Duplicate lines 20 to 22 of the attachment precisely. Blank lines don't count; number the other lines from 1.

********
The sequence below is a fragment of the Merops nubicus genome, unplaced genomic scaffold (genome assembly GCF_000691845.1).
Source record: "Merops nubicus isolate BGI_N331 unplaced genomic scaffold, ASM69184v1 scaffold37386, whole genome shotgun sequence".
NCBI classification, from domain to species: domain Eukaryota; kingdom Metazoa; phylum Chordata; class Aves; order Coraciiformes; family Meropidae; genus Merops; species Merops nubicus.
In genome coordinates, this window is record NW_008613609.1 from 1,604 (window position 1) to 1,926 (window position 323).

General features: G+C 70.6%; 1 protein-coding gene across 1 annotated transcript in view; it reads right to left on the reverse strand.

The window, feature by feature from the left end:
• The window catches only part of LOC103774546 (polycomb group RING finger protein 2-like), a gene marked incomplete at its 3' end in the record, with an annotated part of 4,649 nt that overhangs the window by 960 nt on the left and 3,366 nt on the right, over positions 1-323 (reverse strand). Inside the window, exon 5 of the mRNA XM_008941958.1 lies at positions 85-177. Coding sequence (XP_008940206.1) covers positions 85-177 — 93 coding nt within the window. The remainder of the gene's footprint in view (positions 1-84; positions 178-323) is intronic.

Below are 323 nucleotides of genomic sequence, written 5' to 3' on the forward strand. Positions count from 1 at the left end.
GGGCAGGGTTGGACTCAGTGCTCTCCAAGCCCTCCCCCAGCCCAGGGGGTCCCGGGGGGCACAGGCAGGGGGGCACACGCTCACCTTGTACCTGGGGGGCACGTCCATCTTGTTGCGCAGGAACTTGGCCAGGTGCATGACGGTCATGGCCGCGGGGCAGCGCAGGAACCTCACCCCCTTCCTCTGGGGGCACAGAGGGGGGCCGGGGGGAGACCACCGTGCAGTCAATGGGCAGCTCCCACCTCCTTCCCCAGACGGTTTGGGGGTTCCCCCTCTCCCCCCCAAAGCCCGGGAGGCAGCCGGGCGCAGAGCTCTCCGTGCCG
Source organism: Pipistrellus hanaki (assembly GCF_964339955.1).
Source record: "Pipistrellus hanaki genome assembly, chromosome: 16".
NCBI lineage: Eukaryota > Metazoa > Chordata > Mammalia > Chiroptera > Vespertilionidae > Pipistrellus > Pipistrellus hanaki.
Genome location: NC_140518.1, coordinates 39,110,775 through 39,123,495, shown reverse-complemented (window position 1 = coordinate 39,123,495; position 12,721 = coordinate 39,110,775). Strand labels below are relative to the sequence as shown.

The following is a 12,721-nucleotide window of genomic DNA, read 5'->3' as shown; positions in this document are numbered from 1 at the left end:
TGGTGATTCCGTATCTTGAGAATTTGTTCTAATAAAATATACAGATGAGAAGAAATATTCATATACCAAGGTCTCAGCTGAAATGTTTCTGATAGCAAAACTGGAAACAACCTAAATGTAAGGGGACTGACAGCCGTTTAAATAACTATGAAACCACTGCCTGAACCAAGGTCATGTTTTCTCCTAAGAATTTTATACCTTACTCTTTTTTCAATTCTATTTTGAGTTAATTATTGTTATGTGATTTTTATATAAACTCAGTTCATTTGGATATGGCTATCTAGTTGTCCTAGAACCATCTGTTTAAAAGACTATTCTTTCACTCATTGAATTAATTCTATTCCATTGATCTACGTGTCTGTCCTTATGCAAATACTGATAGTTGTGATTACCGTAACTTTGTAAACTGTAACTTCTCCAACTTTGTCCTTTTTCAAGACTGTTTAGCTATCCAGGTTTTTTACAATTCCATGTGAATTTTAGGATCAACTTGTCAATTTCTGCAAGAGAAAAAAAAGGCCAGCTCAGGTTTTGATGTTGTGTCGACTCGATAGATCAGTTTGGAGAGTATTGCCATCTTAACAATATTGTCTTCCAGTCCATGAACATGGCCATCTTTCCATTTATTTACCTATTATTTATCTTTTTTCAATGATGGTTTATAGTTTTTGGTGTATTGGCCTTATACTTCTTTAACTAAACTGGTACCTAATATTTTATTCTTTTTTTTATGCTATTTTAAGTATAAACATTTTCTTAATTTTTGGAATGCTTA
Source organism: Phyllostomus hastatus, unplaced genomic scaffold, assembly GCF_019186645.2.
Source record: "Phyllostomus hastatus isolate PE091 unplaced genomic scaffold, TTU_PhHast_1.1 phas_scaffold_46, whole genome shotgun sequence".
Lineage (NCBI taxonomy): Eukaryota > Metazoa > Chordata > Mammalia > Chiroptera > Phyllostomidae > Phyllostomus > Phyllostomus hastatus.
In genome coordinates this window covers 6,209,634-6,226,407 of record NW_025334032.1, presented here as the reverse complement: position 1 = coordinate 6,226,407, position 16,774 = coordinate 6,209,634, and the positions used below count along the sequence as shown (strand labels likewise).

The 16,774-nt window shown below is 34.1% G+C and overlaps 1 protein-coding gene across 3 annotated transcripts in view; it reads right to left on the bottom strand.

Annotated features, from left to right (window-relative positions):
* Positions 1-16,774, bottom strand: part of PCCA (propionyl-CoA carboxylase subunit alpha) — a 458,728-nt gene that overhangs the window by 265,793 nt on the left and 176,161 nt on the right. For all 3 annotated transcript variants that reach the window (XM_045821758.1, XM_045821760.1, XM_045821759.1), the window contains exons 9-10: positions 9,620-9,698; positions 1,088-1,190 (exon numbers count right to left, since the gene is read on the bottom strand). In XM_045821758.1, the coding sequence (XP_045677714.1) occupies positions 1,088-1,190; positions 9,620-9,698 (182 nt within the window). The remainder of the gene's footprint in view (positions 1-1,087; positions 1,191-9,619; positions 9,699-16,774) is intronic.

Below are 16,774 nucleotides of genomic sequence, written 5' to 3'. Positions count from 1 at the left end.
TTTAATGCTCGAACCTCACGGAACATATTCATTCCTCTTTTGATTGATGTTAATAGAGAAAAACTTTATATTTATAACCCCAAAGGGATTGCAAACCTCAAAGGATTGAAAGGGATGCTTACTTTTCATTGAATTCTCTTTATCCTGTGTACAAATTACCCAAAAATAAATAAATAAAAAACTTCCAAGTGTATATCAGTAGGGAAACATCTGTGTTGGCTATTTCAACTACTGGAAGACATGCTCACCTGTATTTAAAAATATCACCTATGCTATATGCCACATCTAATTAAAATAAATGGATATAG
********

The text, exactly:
The 16,774-nt window shown below is 34.1% G+C and overlaps 1 protein-coding gene across 3 annotated transcripts in view; it reads right to left on the bottom strand.

Annotated features, from left to right (window-relative positions):
* Positions 1-16,774, bottom strand: part of PCCA (propionyl-CoA carboxylase subunit alpha) — a 458,728-nt gene that overhangs the window by 265,793 nt on the left and 176,161 nt on the right. For all 3 annotated transcript variants that reach the window (XM_045821758.1, XM_045821760.1, XM_045821759.1), the window contains exons 9-10: positions 9,620-9,698; positions 1,088-1,190 (exon numbers count right to left, since the gene is read on the bottom strand). In XM_045821758.1, the coding sequence (XP_045677714.1) occupies positions 1,088-1,190; positions 9,620-9,698 (182 nt within the window). The remainder of the gene's footprint in view (positions 1-1,087; positions 1,191-9,619; positions 9,699-16,774) is intronic.